If you’re planning to vote in the May local elections you will need to be more prepared than usual as new rules have come into force for voters. From May 4, people voting in person at a number of elections including local and UK Parliament by-elections will need to bring photo ID with them to cast their vote.
In April 2022, the Elections Act 2022 was passed by the UK Parliament to require voters in Great Britain to show photo ID before being issued a ballot paper in polling stations at UK Parliamentary elections, local council elections and referendums in England and police and crime commissioner elections in England and Wales. Proxy voters, voting on behalf of someone else will also need to take their own ID with them to the polling station.
The new rule comes after the Electoral Commission published a report on electoral fraud in the UK in 2014. The government website says there was no evidence to suggest there have been widespread, systematic attempts to undermine or interfere with recent elections through electoral fraud. However, it did find that the lack of a requirement to show ID at polling stations was an “actual and a perceived weakness” of the UK electoral system.
If you do not have any valid ID, do not worry as you still have a chance to vote by applying for a Voter Authority Certificate. The certificate can be issued with just a digital photo and your National Insurance number to ensure everyone still has access to vote.
Voter Authority Certificate - how to apply
If you do not have a valid photo ID you can apply for a voter authority certificate. It is free of charge and you will just need a recent, digital photo of yourself and your national Insurance Number. However, if you are using this service, you will need to apply for your certificate ahead of the election using the government website.
You can still apply if you do not have a National Insurance number - you’ll need to provide other documents to prove your identity, for example, a birth certificate, bank statement and utility bill. However the deadline to apply for a Voter Authority is looming as you need to do so before April 25 at 5pm.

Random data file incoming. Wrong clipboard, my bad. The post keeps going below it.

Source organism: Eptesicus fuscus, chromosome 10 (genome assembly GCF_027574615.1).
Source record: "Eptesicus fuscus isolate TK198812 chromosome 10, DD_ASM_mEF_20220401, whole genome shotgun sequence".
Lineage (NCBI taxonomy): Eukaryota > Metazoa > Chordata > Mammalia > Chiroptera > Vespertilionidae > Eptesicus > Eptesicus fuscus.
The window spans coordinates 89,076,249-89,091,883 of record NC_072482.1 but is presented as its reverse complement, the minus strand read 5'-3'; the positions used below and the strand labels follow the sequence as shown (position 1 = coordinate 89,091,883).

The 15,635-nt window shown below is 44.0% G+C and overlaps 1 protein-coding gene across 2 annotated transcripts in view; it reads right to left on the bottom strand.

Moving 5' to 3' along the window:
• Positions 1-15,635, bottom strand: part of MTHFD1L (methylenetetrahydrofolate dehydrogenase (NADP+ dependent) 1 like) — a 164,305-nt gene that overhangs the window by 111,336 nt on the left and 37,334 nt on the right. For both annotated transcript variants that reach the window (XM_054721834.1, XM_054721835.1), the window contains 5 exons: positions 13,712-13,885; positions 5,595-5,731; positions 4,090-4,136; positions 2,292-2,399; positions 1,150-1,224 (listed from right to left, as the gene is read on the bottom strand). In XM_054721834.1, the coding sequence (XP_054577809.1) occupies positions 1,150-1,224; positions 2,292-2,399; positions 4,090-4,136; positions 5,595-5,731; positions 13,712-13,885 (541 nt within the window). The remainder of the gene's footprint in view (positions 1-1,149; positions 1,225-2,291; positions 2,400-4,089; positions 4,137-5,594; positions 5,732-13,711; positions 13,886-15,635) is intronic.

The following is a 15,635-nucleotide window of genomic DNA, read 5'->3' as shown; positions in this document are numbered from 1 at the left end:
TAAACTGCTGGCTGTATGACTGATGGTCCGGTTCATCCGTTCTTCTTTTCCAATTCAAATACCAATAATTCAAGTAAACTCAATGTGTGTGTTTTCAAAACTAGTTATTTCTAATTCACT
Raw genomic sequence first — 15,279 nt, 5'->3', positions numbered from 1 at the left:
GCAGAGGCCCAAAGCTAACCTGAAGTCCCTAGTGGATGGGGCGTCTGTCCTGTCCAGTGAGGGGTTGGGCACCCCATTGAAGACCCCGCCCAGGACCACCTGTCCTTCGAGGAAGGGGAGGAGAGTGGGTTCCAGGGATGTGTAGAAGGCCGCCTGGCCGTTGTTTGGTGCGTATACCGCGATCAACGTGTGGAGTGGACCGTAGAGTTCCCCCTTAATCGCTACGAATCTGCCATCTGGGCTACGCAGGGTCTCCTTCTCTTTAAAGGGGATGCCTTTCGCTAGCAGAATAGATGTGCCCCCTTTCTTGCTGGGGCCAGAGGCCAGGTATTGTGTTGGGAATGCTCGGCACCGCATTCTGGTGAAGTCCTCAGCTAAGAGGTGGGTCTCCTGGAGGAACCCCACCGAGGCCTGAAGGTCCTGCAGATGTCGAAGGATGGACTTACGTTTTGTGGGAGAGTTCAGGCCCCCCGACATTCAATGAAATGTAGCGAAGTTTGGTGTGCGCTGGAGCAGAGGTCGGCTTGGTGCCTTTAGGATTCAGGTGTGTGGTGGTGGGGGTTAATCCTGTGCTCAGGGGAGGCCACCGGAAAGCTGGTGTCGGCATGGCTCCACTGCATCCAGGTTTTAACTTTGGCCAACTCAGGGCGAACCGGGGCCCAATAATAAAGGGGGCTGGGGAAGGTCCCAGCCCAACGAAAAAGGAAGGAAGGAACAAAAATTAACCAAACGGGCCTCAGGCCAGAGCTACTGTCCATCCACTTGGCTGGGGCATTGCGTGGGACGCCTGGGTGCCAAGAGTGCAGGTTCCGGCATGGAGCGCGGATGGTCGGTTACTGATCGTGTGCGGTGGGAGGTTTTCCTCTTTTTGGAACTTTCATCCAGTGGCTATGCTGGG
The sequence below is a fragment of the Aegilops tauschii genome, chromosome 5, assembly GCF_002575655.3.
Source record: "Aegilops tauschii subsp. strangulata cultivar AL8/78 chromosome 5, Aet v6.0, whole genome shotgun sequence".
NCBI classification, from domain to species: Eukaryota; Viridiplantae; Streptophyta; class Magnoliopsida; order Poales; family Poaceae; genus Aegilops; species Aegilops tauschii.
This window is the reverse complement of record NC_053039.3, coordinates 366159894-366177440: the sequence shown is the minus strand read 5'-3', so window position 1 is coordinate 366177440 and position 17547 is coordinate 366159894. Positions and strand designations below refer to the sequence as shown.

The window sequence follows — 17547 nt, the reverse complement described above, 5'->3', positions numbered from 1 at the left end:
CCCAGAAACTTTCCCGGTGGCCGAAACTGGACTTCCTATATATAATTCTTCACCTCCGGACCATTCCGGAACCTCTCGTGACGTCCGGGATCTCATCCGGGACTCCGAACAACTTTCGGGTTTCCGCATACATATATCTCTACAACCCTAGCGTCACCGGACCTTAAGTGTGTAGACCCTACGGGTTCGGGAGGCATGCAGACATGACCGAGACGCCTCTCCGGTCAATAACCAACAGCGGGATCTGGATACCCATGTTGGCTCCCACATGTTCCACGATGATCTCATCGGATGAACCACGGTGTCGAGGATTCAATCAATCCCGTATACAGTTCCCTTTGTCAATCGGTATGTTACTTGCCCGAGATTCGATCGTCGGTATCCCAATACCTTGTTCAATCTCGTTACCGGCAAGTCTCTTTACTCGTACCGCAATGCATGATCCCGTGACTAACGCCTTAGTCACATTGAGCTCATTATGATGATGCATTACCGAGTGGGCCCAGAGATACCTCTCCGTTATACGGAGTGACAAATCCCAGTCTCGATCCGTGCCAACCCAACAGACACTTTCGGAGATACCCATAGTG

Types of elections requiring photo ID
- UK Parliament by-elections
- local elections in England (including councils, mayors, the Greater London Authority and parishes)
- recall of MP petitions in England, Scotland and Wales
- Police and Crime Commissioner elections in England and Wales
- neighbourhood planning referendums and Business Improvement District referendums in England
- local authority referendums in England (including Council Tax increase referendums)
- There are different rules if you vote in Northern Ireland.
Valid photo ID at elections
- a UK or Northern Ireland photocard driving licence (full or provisional)
- a driving licence issued by the EU, Norway, Iceland, Liechtenstein, the Isle of Man or any of the Channel Islands
- a UK passport
- a passport issued by the EU, Norway, Iceland, Liechtenstein or a Commonwealth country
- a PASS card (National Proof of Age Standards Scheme)
- a Blue Badge
- a biometric residence permit (BRP)
- a Defence Identity Card (MOD form 90)
- a national identity card issued by the EU, Norway, Iceland or Liechtenstein
- a Northern Ireland Electoral Identity Card
- a Voter Authority Certificate
- an Anonymous Elector’s Document
You can also use one of the following travel passes as photo ID when you vote
- an older person’s bus pass
- a disabled person’s bus pass
- an Oyster 60+ card
- a Freedom Pass
- a Scottish National Entitlement Card (NEC)
- a 60 and Over Welsh Concessionary Travel Card
- a Disabled Person’s Welsh Concessionary Travel Card
- a Northern Ireland concessionary travel pass
- The photo on your ID must look like you. You can still use your ID even if it has expired.